Prescriber reports also allow reps to identify and target their top prescribers. The reports rank doctors into four tiers, based on how many scripts they write. Reps focus most of their energy on the upper ranks—the doctors who write hundreds of prescriptions per month. That's because a rep's bonus depends on increasing market share, the sales of his drugs in his territory compared with competing medications. Getting top prescribers to increase their prescriptions by even a few percentage points can give the rep that needed boost.
From the companies' perspective, hard-sell tactics are simply good business. Pharmaceutical manufacturers spend hundreds of millions of dollars getting a single drug to market. Once it's there, they try to move as much product as possible before the drug reaches the end of its patent life, usually within a decade.
What's harder to understand is doctors' insistence that they're unmoved by the approximately $15 billion that drug companies spend annually on marketing (compared with $33 billion a year on research and development). Plenty of evidence shows that they're easy marks. Several published studies have found that doctors who rely on reps for their information have more expensive prescribing habits than those who stick to the medical journals. Besides raising costs, taking a company at its word about the merits of a drug can hurt patients. One study published in the New England Journal of Medicine in 2001 revealed that patients who used the painkiller Vioxx were five times more likely to suffer a heart attack than users of the generic drug, naproxyn. Yet that year, Merck & Co., Vioxx's manufacturer, managed to make the drug's sales rise faster than the top 10 drugs in the industry, with revenues topping $2.6 billion. How did that happen? Merck documents submitted to Congress after Vioxx was withdrawn from the market last fall show that the company taught sales reps how to deflect doctors' questions about the painkiller's safety. The reps handed out "cardiology cards," pamphlets that used studies less powerful than the one in NEJM to make it look as if Vioxx was associated with fewerheart attacks rather than more. Merck code-named its marketing blitz "Offense" and "XXceleration."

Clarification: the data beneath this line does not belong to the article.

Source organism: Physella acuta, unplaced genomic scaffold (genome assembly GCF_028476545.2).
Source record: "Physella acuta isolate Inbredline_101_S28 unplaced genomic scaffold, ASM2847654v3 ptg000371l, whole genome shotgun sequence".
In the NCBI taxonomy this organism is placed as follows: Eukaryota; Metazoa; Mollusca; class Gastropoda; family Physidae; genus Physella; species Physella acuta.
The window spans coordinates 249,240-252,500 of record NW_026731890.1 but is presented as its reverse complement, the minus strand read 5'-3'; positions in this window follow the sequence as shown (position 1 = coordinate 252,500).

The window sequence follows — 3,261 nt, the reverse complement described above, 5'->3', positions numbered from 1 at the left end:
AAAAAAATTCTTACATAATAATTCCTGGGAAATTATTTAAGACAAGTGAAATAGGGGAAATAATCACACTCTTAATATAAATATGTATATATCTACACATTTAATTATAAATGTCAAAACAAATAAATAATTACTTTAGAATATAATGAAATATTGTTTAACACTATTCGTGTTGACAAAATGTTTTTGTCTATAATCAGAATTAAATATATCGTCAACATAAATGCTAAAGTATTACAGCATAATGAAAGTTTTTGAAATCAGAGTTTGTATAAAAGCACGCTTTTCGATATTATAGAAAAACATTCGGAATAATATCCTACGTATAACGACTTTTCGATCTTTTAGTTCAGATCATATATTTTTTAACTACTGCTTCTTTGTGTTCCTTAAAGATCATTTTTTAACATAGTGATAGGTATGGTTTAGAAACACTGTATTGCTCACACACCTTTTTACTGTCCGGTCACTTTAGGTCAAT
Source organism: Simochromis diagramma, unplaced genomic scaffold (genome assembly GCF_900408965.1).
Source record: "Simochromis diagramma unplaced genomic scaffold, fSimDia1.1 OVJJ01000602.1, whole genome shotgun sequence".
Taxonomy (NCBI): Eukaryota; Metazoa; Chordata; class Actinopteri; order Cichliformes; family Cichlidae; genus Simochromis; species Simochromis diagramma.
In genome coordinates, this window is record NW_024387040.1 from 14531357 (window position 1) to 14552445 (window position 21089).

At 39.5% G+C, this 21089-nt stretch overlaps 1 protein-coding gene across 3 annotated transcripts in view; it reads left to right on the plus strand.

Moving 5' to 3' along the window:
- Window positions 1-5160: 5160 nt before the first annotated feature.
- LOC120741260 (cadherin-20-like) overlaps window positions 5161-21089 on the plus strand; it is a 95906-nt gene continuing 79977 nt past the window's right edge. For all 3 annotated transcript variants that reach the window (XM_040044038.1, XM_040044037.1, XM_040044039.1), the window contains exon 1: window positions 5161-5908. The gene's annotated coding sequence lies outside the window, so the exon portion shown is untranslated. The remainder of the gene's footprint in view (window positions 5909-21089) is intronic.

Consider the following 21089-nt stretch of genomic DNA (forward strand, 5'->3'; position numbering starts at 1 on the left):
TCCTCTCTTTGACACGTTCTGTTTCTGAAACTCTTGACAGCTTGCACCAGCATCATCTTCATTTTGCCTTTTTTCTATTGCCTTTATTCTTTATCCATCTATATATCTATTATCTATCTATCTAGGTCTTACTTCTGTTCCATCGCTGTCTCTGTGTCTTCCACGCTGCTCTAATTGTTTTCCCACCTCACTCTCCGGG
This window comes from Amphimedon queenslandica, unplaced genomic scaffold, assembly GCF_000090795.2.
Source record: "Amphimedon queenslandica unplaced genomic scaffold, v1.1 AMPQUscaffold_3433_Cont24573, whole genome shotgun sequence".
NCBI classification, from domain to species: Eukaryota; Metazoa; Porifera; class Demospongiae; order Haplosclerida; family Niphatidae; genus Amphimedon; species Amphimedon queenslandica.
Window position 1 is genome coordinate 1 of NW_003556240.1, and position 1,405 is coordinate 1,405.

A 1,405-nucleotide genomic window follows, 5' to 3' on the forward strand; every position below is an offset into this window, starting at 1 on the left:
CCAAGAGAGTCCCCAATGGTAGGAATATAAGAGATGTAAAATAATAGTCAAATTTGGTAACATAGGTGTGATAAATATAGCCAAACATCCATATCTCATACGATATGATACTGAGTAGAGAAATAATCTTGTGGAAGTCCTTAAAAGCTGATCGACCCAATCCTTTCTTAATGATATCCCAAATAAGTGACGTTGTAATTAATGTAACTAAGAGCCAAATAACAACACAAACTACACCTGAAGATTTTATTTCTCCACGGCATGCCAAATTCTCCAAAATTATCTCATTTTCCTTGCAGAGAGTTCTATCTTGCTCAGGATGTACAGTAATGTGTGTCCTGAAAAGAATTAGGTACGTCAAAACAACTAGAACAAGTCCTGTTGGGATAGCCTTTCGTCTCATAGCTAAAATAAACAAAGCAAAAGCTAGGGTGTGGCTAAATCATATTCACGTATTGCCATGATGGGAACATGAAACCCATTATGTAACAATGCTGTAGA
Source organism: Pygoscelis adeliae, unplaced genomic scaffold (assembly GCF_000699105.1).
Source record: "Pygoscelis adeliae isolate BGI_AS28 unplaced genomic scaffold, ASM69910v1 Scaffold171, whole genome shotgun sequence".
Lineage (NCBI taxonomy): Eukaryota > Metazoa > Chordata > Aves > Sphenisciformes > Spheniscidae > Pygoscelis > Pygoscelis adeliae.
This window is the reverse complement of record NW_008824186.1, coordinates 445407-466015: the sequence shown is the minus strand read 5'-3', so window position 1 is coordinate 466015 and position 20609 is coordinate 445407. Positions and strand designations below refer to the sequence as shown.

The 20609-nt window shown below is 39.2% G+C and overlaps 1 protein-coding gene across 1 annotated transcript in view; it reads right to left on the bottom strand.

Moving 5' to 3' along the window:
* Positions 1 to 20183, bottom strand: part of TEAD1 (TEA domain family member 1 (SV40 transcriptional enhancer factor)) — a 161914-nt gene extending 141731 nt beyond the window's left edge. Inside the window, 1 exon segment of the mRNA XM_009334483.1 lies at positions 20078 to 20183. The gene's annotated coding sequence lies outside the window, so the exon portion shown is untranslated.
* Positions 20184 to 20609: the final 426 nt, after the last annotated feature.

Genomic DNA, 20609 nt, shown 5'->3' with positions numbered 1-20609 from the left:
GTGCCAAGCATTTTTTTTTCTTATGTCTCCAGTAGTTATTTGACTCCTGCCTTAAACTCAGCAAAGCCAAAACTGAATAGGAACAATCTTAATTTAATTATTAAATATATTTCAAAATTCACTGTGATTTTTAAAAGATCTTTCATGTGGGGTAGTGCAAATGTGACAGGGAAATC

Most physicians make "I'm OK, you're not" assumptions about their profession's susceptibility to such tactics. In one survey, 61 percent of the residents at the University of California, San Francisco Medical Center reported that they themselves are unmoved by drug company gifts. But when asked if they thought their colleagues were swayed, 84 percent said yes.
Perhaps revelations about prescriber reports will persuade doctors that they should think seriously about how hard they're being spun. Physicians who find out about the reports by word-of-mouth at medical conferences, or in the occasional medical journal article, often say they feel their privacy is being invaded. They worry that the pharmaceutical industry's extensive data collection violates doctor-patient confidentiality (though they can't say precisely how, since patient names are not included in the reports). Some have booted drug reps from their offices when they've learned of the reports. "Telling your doctors how much you really know can be the kiss of death," said Slattery-Moshkau, the former drug rep whose indie film Side Effects is about her decade in the business. Maybe what's most disturbing to physicians is that the prescriber reports make it hard to go on pretending that science always trumps marketing.